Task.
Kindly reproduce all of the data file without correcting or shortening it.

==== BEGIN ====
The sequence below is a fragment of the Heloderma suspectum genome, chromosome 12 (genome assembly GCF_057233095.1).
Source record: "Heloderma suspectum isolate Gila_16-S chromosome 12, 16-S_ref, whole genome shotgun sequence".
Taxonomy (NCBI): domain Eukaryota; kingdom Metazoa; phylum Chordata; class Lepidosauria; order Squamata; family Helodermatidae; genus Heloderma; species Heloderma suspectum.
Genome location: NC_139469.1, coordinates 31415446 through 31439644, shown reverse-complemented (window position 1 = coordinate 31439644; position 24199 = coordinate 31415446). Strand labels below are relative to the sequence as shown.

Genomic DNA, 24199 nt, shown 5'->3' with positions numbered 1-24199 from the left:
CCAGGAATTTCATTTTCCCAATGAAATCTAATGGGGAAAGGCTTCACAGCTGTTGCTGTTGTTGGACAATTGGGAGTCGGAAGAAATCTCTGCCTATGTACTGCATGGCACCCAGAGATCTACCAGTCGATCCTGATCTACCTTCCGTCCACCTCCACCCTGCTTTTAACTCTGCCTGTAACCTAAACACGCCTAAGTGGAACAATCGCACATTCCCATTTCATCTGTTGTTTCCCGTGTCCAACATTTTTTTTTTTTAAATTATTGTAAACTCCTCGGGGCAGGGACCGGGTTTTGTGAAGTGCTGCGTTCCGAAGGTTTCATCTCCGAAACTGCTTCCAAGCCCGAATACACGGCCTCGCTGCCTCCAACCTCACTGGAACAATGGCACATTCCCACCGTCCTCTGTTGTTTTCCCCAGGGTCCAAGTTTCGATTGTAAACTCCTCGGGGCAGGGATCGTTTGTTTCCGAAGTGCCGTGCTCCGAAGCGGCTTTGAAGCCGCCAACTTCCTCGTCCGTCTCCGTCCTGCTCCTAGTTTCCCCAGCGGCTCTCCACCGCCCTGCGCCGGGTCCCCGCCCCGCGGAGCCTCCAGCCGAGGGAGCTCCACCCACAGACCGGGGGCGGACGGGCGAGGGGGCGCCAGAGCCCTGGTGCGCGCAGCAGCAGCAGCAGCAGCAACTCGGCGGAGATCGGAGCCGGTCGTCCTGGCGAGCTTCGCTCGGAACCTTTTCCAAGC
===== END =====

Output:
The sequence below is a fragment of the Heloderma suspectum genome, chromosome 12 (genome assembly GCF_057233095.1).
Source record: "Heloderma suspectum isolate Gila_16-S chromosome 12, 16-S_ref, whole genome shotgun sequence".
Taxonomy (NCBI): domain Eukaryota; kingdom Metazoa; phylum Chordata; class Lepidosauria; order Squamata; family Helodermatidae; genus Heloderma; species Heloderma suspectum.
Genome location: NC_139469.1, coordinates 31415446 through 31439644, shown reverse-complemented (window position 1 = coordinate 31439644; position 24199 = coordinate 31415446). Strand labels below are relative to the sequence as shown.

Genomic DNA, 24199 nt, shown 5'->3' with positions numbered 1-24199 from the left:
CCAGGAATTTCATTTTCCCAATGAAATCTAATGGGGAAAGGCTTCACAGCTGTTGCTGTTGTTGGACAATTGGGAGTCGGAAGAAATCTCTGCCTATGTACTGCATGGCACCCAGAGATCTACCAGTCGATCCTGATCTACCTTCCGTCCACCTCCACCCTGCTTTTAACTCTGCCTGTAACCTAAACACGCCTAAGTGGAACAATCGCACATTCCCATTTCATCTGTTGTTTCCCGTGTCCAACATTTTTTTTTTTTAAATTATTGTAAACTCCTCGGGGCAGGGACCGGGTTTTGTGAAGTGCTGCGTTCCGAAGGTTTCATCTCCGAAACTGCTTCCAAGCCCGAATACACGGCCTCGCTGCCTCCAACCTCACTGGAACAATGGCACATTCCCACCGTCCTCTGTTGTTTTCCCCAGGGTCCAAGTTTCGATTGTAAACTCCTCGGGGCAGGGATCGTTTGTTTCCGAAGTGCCGTGCTCCGAAGCGGCTTTGAAGCCGCCAACTTCCTCGTCCGTCTCCGTCCTGCTCCTAGTTTCCCCAGCGGCTCTCCACCGCCCTGCGCCGGGTCCCCGCCCCGCGGAGCCTCCAGCCGAGGGAGCTCCACCCACAGACCGGGGGCGGACGGGCGAGGGGGCGCCAGAGCCCTGGTGCGCGCAGCAGCAGCAGCAGCAGCAACTCGGCGGAGATCGGAGCCGGTCGTCCTGGCGAGCTTCGCTCGGAACCTTTTCCAAGC